Many cancer patients in Japan are growing concerned about their vulnerability to the novel coronavirus after the recent death of an actress highlighted the risk of treatment weakening the immune system against infection.
The death last month of Kumiko Okae, 63, following a battle with breast cancer, has fueled anxiety after her office released a statement saying her COVID-19 symptoms may have become serious due to radiation therapy affecting her immune system.
"When I see people shopping with their family members at supermarkets, I am tempted to tell them, 'Your careless acts are risking our lives,'" said a woman in her 50s, who underwent surgery to treat a digestive system cancer in March and has since been taking medication for the disease.
The woman said her hospital has explained that her immune system could be weakened by the drug's side effects.
She now believes that if she catches coronavirus, she could develop a severe case of COVID-19 and may have to suspend her cancer treatment, even if she displays only mild symptoms of the pneumonia-causing illness.
The woman has been trying to avoid contact with people but still needs to go grocery shopping from time to time, as she lives alone.
"My mind is already preoccupied by cancer, and now I have to worry about coronavirus infection, too. I am under a lot of stress," she said.
Many other cancer patients have expressed their worries on social media, including Shinsuke Kasai, 57, a TV announcer who had been hospitalized for malignant lymphoma.
"My fight against the coronavirus will begin once I am out of hospital," he wrote in a blog post dated April 25, before he was discharged.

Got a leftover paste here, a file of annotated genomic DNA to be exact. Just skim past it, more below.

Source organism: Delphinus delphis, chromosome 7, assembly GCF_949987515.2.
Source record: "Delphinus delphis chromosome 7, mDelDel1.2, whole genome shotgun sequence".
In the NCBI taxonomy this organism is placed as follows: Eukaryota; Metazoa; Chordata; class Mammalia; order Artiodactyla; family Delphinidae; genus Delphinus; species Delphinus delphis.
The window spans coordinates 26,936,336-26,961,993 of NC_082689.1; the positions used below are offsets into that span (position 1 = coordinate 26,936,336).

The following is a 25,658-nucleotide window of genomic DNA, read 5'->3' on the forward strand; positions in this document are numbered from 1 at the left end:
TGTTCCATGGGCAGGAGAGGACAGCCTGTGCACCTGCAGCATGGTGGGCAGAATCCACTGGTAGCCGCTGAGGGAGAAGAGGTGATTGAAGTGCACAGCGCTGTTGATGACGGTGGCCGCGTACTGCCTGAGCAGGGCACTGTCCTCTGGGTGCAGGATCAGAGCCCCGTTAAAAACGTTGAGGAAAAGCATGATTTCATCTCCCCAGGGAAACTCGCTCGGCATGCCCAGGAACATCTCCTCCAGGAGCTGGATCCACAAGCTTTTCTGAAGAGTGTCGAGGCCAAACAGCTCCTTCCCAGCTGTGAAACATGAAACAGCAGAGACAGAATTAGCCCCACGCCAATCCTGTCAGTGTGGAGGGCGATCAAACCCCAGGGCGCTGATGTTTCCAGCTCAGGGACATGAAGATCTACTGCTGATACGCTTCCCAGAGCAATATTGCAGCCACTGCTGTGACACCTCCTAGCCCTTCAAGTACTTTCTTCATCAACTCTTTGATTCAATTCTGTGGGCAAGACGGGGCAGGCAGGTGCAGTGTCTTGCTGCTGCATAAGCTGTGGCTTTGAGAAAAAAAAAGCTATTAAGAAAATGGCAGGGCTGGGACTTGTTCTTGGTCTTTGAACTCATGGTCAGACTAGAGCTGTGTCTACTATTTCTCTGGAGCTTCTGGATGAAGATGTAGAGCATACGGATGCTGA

"I am entering a world where the virus is rampant...I will be isolating myself in my own room within my house and will eat meals alone," he wrote.
Following Okae's death, doctors began receiving queries from patients about COVID-19 risks, with some saying they wanted to suspend their radiation therapy, according to hospital officials.
But medical experts say risks vary from one cancer patient to another.
The Japanese Society of Medical Oncology posted research on its website that said patients are at high risk for one month or so after undergoing surgery, or being treated with anticancer drugs.
Meanwhile the Japanese Society for Radiation Oncology says radiation therapy after surgery for early-stage breast cancer rarely weakens immune systems.
"There are various risk factors, including treatment, age, and a history of smoking," said Akemi Kataoka, a doctor specializing in breast cancer at the Cancer Institute Hospital in Tokyo.
She has been telling patients to stay calm and consult their doctors if they have worries about treatment and its effect on their immune system.
She said, however, the general public should be aware of the higher infection risks that cancer patients face, and to avoid nonessential outings which "could threaten the lives" of such people.